Day 40 – My concerns relating to haircuts – or not – brings to mind hairstyles and associated disasters through the ages I hope these will resonate with many.
Sometime around the age of 7, my hair was given a centre parting and fringe – which now, I suppose, would be called a ‘classic bob’. I believe it was styled at a hairdressers on Brudenell Road which had two or three cubicles for individual and private cutting, setting or perms. The styling went through the varying stages to a reading of ‘My Weekly’ or similar under the dryer, all behind your own closed door. Strange!
There again my hair could have been cut at Lewis’s. The children’s hairdressing dept. on the 1st floor was roughly above what is now the cigarette counter of Sainsburys in Dortmund Square. Children sat on toy animals as I remember, rather like a fairground ride, which if they did move would account for a less than neat cut. Photos in folders displaying “School Days are Happy Days” (to which I strongly disagreed) showed a fringe of frightening proportions over the years. My hair refused to curl; oh how I tried with those bulldog-type wave clips – without success.
My Mum used to have Prom home perms carried out by a neighbour. Our house would stink! (from the perming lotion not the neighbour).I wasn’t allowed a perm until I was 11 years old, in readiness for a holiday at Butlin’s, Skegness. I did win 2nd prize in the Butlin’s Miss Elegance contest but I think it was for my dress and deportment, not from the shoulders up. For Children’s Day 1960 I had a shampoo and set before participating in English Country Dancing. Rollered and well lacquered, I think most of the ‘set’ had disappeared by the time we hit the arena at Roundhay Park.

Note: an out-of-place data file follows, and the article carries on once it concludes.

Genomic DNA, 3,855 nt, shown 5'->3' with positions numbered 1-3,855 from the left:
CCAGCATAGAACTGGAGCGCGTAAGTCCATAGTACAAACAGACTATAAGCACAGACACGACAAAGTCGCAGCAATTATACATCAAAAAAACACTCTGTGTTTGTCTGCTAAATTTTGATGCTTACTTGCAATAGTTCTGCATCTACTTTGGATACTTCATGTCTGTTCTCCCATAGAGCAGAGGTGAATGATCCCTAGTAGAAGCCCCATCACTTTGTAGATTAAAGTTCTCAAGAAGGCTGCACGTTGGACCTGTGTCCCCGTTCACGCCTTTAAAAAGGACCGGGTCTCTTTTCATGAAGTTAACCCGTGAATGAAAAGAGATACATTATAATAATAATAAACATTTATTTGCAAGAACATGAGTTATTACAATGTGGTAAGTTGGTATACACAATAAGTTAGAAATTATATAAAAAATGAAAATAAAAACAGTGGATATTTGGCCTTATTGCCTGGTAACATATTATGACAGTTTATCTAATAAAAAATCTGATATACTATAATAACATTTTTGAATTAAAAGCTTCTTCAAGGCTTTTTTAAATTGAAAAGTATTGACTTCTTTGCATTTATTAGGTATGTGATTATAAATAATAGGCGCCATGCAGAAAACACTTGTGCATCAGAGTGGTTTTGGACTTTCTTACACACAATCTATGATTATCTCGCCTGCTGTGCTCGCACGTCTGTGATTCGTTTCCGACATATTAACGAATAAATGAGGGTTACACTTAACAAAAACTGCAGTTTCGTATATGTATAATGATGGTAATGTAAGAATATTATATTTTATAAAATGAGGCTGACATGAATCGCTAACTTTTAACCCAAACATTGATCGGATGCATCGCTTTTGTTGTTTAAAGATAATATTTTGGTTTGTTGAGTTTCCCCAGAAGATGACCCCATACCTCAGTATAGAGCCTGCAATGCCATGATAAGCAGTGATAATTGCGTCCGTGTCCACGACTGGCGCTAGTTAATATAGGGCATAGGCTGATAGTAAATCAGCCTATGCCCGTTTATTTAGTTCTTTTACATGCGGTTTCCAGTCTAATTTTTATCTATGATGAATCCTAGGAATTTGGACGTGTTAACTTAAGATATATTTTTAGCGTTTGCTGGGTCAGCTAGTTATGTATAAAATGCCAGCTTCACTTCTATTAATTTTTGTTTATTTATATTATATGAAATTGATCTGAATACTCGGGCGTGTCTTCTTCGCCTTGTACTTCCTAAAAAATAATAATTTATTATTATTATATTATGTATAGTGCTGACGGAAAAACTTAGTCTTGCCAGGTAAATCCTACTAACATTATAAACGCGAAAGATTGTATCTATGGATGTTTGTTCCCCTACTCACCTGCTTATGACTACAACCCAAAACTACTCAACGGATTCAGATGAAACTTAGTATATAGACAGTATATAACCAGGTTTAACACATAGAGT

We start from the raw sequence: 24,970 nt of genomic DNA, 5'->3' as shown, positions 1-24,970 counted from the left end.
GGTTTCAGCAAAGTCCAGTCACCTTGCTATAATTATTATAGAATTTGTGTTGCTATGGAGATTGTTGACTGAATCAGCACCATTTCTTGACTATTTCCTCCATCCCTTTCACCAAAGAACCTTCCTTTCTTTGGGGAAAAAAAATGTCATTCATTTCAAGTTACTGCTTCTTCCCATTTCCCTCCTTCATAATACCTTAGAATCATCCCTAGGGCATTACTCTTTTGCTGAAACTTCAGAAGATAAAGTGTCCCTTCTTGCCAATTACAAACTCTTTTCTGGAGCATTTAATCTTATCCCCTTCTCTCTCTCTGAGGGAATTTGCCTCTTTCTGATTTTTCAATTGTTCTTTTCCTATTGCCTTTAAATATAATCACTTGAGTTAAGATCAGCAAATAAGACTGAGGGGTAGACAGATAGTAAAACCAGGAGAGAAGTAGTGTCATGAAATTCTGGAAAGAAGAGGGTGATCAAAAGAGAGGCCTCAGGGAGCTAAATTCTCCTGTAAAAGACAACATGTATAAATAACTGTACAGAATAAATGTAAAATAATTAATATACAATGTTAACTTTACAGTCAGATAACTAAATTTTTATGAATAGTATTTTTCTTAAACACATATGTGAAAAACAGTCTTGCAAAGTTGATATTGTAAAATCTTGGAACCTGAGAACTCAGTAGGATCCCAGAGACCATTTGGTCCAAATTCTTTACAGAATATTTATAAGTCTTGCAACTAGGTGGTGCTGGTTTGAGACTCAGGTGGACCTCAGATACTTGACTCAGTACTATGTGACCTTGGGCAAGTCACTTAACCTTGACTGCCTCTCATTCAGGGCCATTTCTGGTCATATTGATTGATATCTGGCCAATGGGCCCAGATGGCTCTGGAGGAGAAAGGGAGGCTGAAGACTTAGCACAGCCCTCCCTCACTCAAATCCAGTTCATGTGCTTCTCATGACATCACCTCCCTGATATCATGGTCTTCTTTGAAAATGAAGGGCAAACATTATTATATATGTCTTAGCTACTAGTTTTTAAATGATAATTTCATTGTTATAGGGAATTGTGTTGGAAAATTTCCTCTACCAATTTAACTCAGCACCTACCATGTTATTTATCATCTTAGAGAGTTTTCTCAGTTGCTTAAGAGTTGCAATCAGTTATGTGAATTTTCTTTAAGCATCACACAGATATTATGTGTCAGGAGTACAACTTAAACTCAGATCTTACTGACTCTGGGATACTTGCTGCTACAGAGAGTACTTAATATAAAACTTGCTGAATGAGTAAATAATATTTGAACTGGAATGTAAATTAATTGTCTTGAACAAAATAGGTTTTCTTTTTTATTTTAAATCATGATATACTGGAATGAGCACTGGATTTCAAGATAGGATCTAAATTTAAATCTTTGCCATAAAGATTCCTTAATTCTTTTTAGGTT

As a bridesmaid for my sister’s wedding the customary hairdo was styled at T H Whiteley & Daughters on The Headrow on the Friday afternoon. By Saturday not many curls and waves survived under the peach petalled headdress from Denton’s in Thornton’s Arcade; not helped either by a heavy snow shower. There were no fancy names for hairdressers in those days and bore names such as Margaret Fenton or Sylvia’s. ‘Crowning Glory’ being the exception for naming, it was the salon of choice for my first staff dance hairdo. Looking at a photo of the occasion I don’t think it was worth the bus journey to Armley, but multi Award winners nevertheless they were.
In 1962 Beatle cuts were all the rage and not just for men. A home movie shows a young Maureen sporting the cut and I wish to this day that the tape had burnt out at that point. (8mm projectors had a habit of suddenly destroying the tape, usually at a treasured moment – but this section sadly remains). Another 1960s style was of course the bouffant look. The strongest setting lotion was applied after shampooing before being put into rollers and topped with a hairnet, tied at the back. On Saturday shopping trips to town, many women were seen sporting their rollers under a headscarf. I was always forbidden from such practice as Mum said it was “common”. Much backcombing and lacquer spraying from a gunged up plastic bottle of Rainette was required for the bouffant look. To retain it, we would sleep in hair rollers! What we did for vanity eh? It must have been so uncomfortable and I was constantly nagged by Mum that they would damage my brain! We’ll leave that one there…
Written by Maureen Kershaw, local resident and member of Caring Together
This has brought back memories Maureen. I got my first perm in the mid 70s, I remember they used cotton wool around the edges of the rollers to stop the perming solution dripping down. yet it still did. And you’re right the smell is distinct. It stung my eyes too.